$200K gift will provide scholarships to social work, psychology students

Paul Lanning presents a check to President Christopher Callahan

HealthForce Partners Executive Director Paul Lanning presents a check for the scholarships to President Christopher Callahan. 

University of the Pacific students studying social work and psychology will receive help paying for their education with a recent $200,000 donation from the nonprofit HealthForce Partners Northern San Joaquin Valley.

The scholarships are intended to address the shortage of behavioral health care workers in San Joaquin County by educating students who will live and work in the region.

“There's a tremendous shortage of mental health providers. It affects young children, seniors and everyone in between,” said School of Health Sciences Dean Nicoleta Bugnariu. “This gives us the ability to attract students from our community who can get their master of social work degree, have practice clinical hours in San Joaquin County and then return to deliver the mental health care that is much needed.”

Ten scholarships will be awarded annually for the next two years—$10,000 each for five students in the School of Health Sciences’ Master of Social Work program and five students in Benerd College’s Master of Arts in Counseling Psychology program.

Scholarships will be awarded to students beginning in the fall semester.

“It's a fantastic opportunity because price can sometimes be the barrier for students,” said Patricia Campbell, dean of Benerd College. “These students will get the opportunity to walk into the field without a bunch of debt weighing on them, and hopefully, it keeps people in the community.”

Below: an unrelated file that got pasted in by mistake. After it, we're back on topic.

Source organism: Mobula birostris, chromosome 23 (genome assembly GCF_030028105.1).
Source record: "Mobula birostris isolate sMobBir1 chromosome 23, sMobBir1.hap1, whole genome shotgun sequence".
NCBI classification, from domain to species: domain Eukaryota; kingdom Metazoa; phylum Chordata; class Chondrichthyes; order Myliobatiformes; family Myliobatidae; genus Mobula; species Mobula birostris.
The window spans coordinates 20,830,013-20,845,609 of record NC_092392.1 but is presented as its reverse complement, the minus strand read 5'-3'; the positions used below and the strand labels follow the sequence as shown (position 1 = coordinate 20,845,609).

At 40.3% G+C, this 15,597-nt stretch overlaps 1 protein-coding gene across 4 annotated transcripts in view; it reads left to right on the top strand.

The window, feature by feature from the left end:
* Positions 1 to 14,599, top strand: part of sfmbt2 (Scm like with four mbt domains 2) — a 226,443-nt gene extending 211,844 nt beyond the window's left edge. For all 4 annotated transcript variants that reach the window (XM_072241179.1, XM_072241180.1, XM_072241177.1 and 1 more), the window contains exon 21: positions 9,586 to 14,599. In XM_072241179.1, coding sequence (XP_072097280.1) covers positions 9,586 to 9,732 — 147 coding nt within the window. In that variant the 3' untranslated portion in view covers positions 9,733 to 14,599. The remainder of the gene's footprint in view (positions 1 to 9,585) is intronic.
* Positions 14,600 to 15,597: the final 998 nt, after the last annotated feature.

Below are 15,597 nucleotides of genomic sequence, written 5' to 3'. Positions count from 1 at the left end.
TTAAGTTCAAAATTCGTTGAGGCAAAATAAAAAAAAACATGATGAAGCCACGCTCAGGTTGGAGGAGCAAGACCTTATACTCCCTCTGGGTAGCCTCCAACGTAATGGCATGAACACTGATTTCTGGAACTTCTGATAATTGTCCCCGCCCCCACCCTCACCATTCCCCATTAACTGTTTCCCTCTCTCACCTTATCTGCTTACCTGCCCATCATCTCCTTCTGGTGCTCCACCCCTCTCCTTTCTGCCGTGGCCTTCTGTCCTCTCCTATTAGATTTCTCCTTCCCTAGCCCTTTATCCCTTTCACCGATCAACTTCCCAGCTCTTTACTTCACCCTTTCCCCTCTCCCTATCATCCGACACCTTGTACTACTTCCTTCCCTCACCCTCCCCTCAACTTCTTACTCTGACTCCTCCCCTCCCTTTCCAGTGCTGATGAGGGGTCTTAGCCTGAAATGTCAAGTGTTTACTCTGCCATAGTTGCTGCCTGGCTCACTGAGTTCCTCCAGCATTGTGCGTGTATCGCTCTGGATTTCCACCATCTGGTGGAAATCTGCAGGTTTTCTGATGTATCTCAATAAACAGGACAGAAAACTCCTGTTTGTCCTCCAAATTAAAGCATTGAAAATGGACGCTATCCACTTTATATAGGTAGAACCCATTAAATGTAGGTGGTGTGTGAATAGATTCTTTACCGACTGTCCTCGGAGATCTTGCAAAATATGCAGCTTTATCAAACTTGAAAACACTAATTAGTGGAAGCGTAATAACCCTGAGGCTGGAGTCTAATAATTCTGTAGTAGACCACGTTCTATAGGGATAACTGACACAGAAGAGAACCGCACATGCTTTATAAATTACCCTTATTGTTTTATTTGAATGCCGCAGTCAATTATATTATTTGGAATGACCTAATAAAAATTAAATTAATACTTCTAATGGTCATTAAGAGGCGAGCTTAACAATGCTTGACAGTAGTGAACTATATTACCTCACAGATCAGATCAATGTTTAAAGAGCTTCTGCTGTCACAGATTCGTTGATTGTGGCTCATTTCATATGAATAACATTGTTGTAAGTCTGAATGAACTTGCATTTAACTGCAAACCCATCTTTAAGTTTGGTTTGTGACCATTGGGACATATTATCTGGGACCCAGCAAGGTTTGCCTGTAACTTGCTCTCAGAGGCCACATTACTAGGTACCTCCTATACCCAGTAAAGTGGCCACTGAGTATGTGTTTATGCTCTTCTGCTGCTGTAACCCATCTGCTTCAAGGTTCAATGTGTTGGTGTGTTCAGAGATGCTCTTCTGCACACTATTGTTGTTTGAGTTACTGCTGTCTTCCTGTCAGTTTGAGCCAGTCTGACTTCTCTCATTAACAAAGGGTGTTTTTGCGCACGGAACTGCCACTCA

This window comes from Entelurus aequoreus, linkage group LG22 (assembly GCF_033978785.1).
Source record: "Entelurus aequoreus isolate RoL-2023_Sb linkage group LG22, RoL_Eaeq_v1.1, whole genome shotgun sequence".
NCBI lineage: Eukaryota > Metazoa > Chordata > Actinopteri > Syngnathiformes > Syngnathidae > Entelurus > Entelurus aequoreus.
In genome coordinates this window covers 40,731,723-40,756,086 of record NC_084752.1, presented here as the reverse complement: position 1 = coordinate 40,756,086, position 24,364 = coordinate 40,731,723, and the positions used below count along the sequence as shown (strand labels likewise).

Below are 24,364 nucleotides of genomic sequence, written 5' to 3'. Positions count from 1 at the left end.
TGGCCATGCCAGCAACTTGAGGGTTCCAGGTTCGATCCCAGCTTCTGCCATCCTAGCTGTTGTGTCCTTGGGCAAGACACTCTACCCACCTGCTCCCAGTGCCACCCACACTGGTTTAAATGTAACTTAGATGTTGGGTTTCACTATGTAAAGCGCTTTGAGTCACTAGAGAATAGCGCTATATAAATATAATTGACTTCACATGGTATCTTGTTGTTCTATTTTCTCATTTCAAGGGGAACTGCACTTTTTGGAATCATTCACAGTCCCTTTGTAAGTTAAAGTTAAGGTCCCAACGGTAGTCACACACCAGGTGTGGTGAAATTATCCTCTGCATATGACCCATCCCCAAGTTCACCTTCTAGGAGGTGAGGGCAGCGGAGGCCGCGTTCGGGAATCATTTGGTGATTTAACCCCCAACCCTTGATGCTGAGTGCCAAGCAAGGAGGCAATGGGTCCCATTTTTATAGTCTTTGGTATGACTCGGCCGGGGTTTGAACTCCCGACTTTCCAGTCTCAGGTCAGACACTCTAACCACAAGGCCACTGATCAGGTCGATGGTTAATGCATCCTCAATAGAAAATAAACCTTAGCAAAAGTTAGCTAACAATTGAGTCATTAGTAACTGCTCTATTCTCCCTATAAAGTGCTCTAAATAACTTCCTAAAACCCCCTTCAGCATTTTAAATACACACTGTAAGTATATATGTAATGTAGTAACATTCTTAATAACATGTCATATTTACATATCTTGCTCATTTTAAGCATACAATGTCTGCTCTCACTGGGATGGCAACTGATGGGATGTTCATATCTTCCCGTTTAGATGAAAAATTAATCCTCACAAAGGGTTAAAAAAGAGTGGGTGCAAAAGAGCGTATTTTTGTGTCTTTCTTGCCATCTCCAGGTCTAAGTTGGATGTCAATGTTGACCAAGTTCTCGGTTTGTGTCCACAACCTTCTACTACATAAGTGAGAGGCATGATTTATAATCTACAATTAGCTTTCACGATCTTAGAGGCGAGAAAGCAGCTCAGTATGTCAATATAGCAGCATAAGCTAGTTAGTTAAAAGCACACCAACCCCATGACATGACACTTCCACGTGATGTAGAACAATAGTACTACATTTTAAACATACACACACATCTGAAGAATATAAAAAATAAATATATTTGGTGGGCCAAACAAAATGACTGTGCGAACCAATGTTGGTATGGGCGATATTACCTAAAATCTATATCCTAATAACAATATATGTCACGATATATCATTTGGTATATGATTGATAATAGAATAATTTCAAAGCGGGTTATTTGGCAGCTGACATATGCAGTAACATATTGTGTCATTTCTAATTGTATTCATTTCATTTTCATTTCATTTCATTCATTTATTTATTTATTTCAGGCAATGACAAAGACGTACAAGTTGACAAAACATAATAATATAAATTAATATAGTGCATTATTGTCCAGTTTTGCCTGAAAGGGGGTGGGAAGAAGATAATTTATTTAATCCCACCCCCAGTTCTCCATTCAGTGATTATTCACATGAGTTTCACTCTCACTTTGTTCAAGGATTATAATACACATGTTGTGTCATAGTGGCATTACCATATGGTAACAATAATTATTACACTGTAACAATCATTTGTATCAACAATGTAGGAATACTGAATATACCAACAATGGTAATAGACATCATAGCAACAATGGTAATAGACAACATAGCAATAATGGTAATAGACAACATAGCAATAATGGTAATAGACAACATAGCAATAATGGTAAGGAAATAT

HealthForce Partners was launched in 2018 to reduce the shortage of health care workers in the region. University of the Pacific was a founding member. The goal is to develop a workforce pipeline to serve the community.

“Those who grow up in this area are more likely to remain in this area if they have opportunities for education, financial support and employment,” said HealthForce Partners Executive Director Paul Lanning ’07, a Benerd College alumnus. “Our role is to mitigate the challenges that health care employers see across the region, and that is a shortage of trained professionals in every level and discipline.”

HealthForce Partners is also offering paid internships of $20 per hour to students in the social work program.

The support from HealthForce Partners complements ongoing initiatives to expand the behavioral health workforce in the community, including two major grants awarded to Pacific earlier this year.

The School of Health Sciences received $6 million from the state of California to expand its social work program, which includes $10,000 scholarships to the first 45 students admitted into the fall 2023 cohort.

The Master of Social Work program is a 16-month accelerated program for students without a social work background. A 12-month advanced standing program is available to those with a bachelor’s degree in social work.

A behavioral health specialization track, made possible with grant funding, will be offered to students beginning next year. Applications for the fall 2024 cohort are open through July 1, 2024.

Benerd College received $5.6 million from the U.S. Department of Education to expand mental health services in K-12 schools in San Joaquin Valley. The funding will cover tuition for eight graduate students per year in counseling and school psychology.

The Master of Arts in Education degree with a concentration in Counseling Psychology is a two-year program that trains students to become licensed professional clinical counselors. The priority deadline to enroll for summer 2024 is March 15 with the final deadline on June 1.